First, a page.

LONDON: As part of a drive to increase tourism in the UK — already the 7th most visited country worldwide — a promotion is being launched to encourage GCC tourists to travel to London, Manchester and Birmingham, then on into the English countryside.
The “Experience England” initiative is being coordinated jointly between the three largest English cities and will focus specifically on tourists from the GCC, India and China.
According to research by London & Partners, the Mayor of London’s not-for-profit promotional body, fewer than a third of visitors staying overnight in the English capital go on to stay overnight elsewhere in the country, but researchers found that levels of visitor satisfaction increases significantly when people visit other destinations.
The new promotion will include “open jaw ticketing (flying in to one city and out of another) and partner hotels. The details of the packages are still being finalised,” a spokesperson for London & Partners told Arab News.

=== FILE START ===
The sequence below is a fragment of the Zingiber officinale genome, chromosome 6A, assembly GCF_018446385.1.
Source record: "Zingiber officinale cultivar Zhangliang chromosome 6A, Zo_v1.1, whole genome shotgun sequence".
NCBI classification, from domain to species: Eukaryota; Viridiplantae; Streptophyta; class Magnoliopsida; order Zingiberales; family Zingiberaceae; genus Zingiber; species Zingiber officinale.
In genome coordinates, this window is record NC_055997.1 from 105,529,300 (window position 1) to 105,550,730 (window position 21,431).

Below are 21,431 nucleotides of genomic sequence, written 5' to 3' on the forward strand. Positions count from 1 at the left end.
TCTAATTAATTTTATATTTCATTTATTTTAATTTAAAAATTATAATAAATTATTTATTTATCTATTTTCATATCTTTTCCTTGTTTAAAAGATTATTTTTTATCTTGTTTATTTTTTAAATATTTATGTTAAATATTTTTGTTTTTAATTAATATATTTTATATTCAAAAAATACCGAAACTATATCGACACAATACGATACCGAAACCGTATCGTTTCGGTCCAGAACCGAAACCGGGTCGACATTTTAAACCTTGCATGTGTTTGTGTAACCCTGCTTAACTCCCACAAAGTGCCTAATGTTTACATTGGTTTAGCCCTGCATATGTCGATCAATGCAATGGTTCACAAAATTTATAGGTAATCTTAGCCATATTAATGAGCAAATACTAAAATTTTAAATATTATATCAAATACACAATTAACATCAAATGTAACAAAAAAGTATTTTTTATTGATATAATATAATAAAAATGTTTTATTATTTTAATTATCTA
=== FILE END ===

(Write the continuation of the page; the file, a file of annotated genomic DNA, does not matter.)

Some of the top places to visit in the English countryside include the Jurassic Coast of Dorset, Bronte Country in Yorkshire and the Lake District, according to travelstart.com.
“London is home to the ten most popular tourist attractions in the UK and we’re proud to welcome millions of visitors every year. But it’s important that they have the chance to see what’s on offer in other parts of the country too and I’m committed to working with other cities and regions to use the capital’s reputation to drive tourism across the nation,” the Mayor of London Sadiq Khan said in a statement.
Tourism makes up 9 percent of GDP in the UK, but in London the figure is even higher at 11.6 percent. In 2016, almost 1.5 million visitors arrived into the UK from China, India and the GCC, according to the latest full-year figures from VisitBritain.
China, India and the GCC are projected to be some of the fastest growing tourism markets in the world. Visits to London from China, India and the GCC are expected to grow by 103 percent, 90 percent, and 36 percent, respectively, according to research by London & Partners.